Letter to the Editor

Municipal act falls flat: mayors I have a particular interest in the Yukon’s Municipal Act. This is pioneering legislation for Canada as it…

Municipal act falls flat: mayors

I have a particular interest in the Yukon’s Municipal Act.

This is pioneering legislation for Canada as it concerns the empowerment of citizens and residents who, we must never forget, live with and pay for the economic, cultural and social consequences of local government decisions.

There appears to be some concern on the part of some Yukon municipal politicians that the public votes provisions in the municipal act “override council’s own decision-making processes” to quote from the article.

A key principle of local government in the Yukon, established in the municipal act’s preamble, is “that public participation is fundamental to good local government.”

Another key principle is “that Yukon municipal governments are created by the government of the Yukon and are responsible and accountable to the citizens they service and to the government of the Yukon.”

Unlike their provincial counterparts, Yukon municipal councils do not have a monopoly on power.

The Act establishes that the power to govern a municipality in Yukon is to be shared by councils and citizens, with citizens having the last word.

Buckway’s question: “If you hold referendums to make the decisions that council is supposed to make, why do you have a council?” misses that important fact.

The new municipal act was proclaimed a decade ago and citizens have been rather frugal in the use of their rights. There was the green-spaces referendum in Whitehorse and the more recent sewage treatment plant location referendum in Dawson.

Two referendums in 10 years in the entire territory hardly constitute an abuse of power!

More disturbing than the citizens’ use of their democratic rights is the decision of Whitehorse council to sue one of its citizens for attempting to make use of the municipal act’s public votes provisions.

Under these circumstances it would be more appropriate for citizens to ask: If we are going to be taken to court for attempting to exercise our democratic rights, what is the use of having democratic rights?

André Carrel

Salmo, BC

We support the leader,

and we’ll win

We, the members of the Yukon Liberal caucus wish to express our collective disapproval of Wednsday’s editorial as it relates to caucus support for our leader, Arthur Mitchell.

We unanimously support Mitchell. That is an unqualified statement!

We are ready to lead this territory. We are confident the Yukon public considers our team ready and prepared to govern. We will do so with Mitchell at the helm.

Our caucus works on a daily basis to evaluate and improve our performance. This is a very open party where constructive criticism is encouraged and welcomed, unlike some other parties. This is one of the fundamentals that makes us strong.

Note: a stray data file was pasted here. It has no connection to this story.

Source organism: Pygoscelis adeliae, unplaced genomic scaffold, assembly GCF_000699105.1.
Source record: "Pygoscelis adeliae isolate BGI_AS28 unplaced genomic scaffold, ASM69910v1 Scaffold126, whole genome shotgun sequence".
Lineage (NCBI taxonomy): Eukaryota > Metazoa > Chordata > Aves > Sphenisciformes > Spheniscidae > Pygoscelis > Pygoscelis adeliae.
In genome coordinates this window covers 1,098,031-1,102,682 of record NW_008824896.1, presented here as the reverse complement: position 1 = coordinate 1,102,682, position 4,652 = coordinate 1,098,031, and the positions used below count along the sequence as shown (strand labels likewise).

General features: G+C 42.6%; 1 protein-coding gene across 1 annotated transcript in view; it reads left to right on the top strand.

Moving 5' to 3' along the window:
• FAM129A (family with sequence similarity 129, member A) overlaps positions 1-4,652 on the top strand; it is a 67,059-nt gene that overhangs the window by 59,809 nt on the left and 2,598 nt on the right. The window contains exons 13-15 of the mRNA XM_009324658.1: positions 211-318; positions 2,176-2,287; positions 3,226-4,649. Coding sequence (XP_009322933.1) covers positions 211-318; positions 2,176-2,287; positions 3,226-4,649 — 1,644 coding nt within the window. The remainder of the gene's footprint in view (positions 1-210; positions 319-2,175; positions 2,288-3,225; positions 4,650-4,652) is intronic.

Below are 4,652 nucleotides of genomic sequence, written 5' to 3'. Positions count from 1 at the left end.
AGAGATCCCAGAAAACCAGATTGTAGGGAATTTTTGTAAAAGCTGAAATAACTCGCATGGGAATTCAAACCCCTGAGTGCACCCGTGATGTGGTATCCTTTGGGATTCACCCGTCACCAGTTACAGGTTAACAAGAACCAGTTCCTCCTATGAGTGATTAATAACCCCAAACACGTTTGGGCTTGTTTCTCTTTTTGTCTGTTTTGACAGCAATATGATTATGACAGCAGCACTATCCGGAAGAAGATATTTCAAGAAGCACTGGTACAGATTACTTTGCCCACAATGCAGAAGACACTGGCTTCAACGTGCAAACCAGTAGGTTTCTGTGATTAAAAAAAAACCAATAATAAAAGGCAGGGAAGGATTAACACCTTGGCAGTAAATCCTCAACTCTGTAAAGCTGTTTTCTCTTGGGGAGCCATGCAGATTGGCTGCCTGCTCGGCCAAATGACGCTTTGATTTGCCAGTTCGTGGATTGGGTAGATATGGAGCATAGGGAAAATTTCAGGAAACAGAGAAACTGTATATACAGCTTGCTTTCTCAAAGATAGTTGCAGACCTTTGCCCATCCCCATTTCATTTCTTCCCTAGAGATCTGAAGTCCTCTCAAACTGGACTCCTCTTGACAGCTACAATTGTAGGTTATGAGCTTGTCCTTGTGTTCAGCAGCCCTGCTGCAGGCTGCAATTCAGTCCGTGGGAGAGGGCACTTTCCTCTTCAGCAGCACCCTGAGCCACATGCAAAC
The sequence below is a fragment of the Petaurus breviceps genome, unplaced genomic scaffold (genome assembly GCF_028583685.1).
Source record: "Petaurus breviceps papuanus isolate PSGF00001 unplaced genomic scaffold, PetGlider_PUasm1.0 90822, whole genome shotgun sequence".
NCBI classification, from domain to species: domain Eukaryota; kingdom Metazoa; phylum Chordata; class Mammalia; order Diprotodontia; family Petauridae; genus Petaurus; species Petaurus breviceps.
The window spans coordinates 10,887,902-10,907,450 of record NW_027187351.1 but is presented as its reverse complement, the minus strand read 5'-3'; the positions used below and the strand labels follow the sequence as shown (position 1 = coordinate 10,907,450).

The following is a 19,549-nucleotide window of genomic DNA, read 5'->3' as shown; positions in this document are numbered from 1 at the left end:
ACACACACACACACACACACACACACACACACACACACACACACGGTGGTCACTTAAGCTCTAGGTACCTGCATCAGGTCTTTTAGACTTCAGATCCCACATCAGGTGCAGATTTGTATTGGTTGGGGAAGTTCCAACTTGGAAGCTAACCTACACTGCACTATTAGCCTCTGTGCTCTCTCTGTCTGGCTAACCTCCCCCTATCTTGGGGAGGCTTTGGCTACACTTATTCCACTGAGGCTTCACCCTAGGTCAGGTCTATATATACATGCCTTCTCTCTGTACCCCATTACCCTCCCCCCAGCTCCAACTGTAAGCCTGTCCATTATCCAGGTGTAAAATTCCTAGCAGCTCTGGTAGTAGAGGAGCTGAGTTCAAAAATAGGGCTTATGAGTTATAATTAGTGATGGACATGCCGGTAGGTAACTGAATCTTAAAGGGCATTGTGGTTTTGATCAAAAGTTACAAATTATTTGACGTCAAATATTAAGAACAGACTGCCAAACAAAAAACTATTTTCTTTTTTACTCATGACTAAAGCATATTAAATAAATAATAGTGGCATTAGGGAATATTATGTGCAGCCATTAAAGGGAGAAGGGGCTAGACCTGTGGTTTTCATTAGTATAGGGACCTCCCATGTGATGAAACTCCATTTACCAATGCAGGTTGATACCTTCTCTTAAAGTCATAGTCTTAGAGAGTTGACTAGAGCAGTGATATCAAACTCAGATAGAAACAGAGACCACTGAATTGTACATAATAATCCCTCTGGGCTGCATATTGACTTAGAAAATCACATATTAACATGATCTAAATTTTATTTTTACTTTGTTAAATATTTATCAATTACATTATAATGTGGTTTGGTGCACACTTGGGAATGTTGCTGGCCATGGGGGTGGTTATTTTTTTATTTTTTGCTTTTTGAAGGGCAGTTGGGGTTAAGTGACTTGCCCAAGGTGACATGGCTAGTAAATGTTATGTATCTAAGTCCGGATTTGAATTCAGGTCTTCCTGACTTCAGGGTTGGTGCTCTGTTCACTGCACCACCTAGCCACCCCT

We know Mitchell as a very intelligent, competent and compassionate man. Above all else, he is a leader with integrity.

We have every confidence that he will soon be the premier of this territory.

Gary McRobb, Eric Fairclough, Darius Elias and Don Inverarity


Take time to remember

This is to remind the public that the annual Legion Remembrance Campaign will soon be underway.

Businesses will be contacted with an offer to purchase Remembrance wreaths to display at their place of business. Poppy boxes will appear at various places around town. Legion members will be offering poppies at the Liquor Store, Wal-Mart, Super Store and Canadian Tire. They will be wearing discernible identification cards.

On November 1 and 8 Cadets will be at various locations offering poppies as well.

At noon on Wednesday, November 5 we will hold our annual Poppy Flag ceremony at Veterans Square by city hall; drop by and salute our veterans.

On Friday, November 7, the Legion will host a veteran’s appreciation event. Veterans, old and young, from any war, including the one going on now, as well as Legion members and supporters are invited to attend.

Community organizations, groups and service clubs will be contacted with an offer to lay a wreath at the Remembrance ceremony; if you are not contacted, please contact me at the Legion at 667-2802.

The Remembrance ceremony starts at 10:15 a.m. on November 11 at the Canada Games Centre.

Whitehorse Transit will be offering special bus services that day. Check the newspapers.

So far, the sale of wreaths and money donated for poppies has provided more than $65,000 for medical equipment for Whitehorse General Hospital.

Through the years thousands more have gone to provide various services to our veterans. Recently the Legion invested $10,000 in the Veterans’ Transition Program to assist those who suffer from the invisible wounds of war resulting from their service to world peace.

Remember that freedom is not free, never has been, never will be; it takes a soldier to assure our freedom. It takes those with guts to put their lives on the line for our lives, for our democratic way of life.

Please do support Remembrance Day; take the time to remember.

Comrade Red Grossinger, Legion president


It ain’t sick, don’t slag it

I have been in the Yukon for five years and until recently I have been very impressed with the professionalism and open dialogue that has existed between environmentalist groups and the Yukon mining sector.